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Breaking News: Bouncebacks Prove to be Poor Measure of ED Quality

Sorelle, Ruth MPH

doi: 10.1097/01.EEM.0000488817.02695.0b
Breaking News


Short-term return visits to the emergency department — so-called bouncebacks — may not be the quality markers that health economists and politicians think they are, according to emergency medicine researchers in the Journal of the American Medical Association. (2016;315[7]:663;

Return visits are a hot topic, supported since the 1970s by an American College of Emergency Physicians' 72-hour revisit metric, though no reason existed to support the notion that 72-hour revisits were important, said Amber K. Sabbatini, MD, MPH, the Patient-Centered Outcomes Scholar in emergency medicine at the University of Washington in Seattle.

“There is now increasing attention to quality measurements,” she said. “If you look at most measurements hospitals have to report on, most are not emergency department-specific. There is now attention in the specialty to the issue of designing measures that reflect the quality of emergency department care.”

The researchers used the large Healthcare Cost and Utilization Project database funded by the Agency for Healthcare Research and Quality to analyze retrospectively adult emergency department visits to acute care hospitals in Florida and New York in 2013. ( They identified patients with index ED visits and those who had return visits to the emergency department within seven, 14, and 30 days. They compared in-hospital mortality, admission to the intensive care unit, length of stay, and inpatient costs in each group.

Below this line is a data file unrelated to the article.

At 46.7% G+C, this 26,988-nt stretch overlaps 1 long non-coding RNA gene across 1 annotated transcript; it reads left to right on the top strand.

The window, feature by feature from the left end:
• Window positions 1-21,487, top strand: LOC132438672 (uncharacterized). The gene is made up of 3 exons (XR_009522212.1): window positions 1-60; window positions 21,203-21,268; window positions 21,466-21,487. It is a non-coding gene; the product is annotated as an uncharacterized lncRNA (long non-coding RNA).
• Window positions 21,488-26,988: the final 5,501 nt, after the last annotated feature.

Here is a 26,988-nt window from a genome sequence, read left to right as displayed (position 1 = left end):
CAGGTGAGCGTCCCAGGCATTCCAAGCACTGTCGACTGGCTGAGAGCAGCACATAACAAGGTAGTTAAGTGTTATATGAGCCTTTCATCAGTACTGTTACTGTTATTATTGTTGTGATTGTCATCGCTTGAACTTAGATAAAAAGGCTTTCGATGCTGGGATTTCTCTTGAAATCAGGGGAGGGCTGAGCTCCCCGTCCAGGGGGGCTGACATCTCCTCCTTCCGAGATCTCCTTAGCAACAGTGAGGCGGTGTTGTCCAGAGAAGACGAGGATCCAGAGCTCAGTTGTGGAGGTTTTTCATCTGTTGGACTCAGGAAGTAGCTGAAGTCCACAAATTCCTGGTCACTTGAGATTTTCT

They found that 1.76 million patients of the more than nine million index ED visits to the 424 hospitals were admitted to the hospital during that first emergency department visit. A total of 149,214 (8.5%) of them revisited the ED within seven days of that first visit, 228,370 (13%) came back within 14 days of the first visit, and 349,335 (19.9%) returned within 30 days.

A total of 76,151 (51%) of those in the seven-day group, 122,040 (53.4%) in the 14-day group, and 190,768 (54.6%) in the 30-day group were readmitted. Of the 7.3 million patients discharged after the index ED visit, in contrast, 598,404 (8.2%) returned to the emergency department for a visit within seven days, 839,386 (11.5%) revisited within 14 days, and 1.2 million (16.6%) came back within 30 days. A total of 86,012 (14.4%) in the seven-day group, 121,587 (14.5%) in the 14-day group, and 173,279 (14.4%) in the 30-day group were readmitted.



The 86,012 patients discharged from the emergency department and admitted to the hospital during a return visit within seven days had significantly lower rates of mortality in the hospital (1.85%) compared with the 1.76 million patients admitted during the index visit without a return ED visit (2.5%). These patients also had lower rates of ICU admission than patients admitted to the hospital during the first visit (23.3% vs. 29%), and their costs were lower as well ($10,169 vs. $10,799). Lengths of stay, however, were longer (5.16 days vs. 4.97 days).

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Poor Measure of Care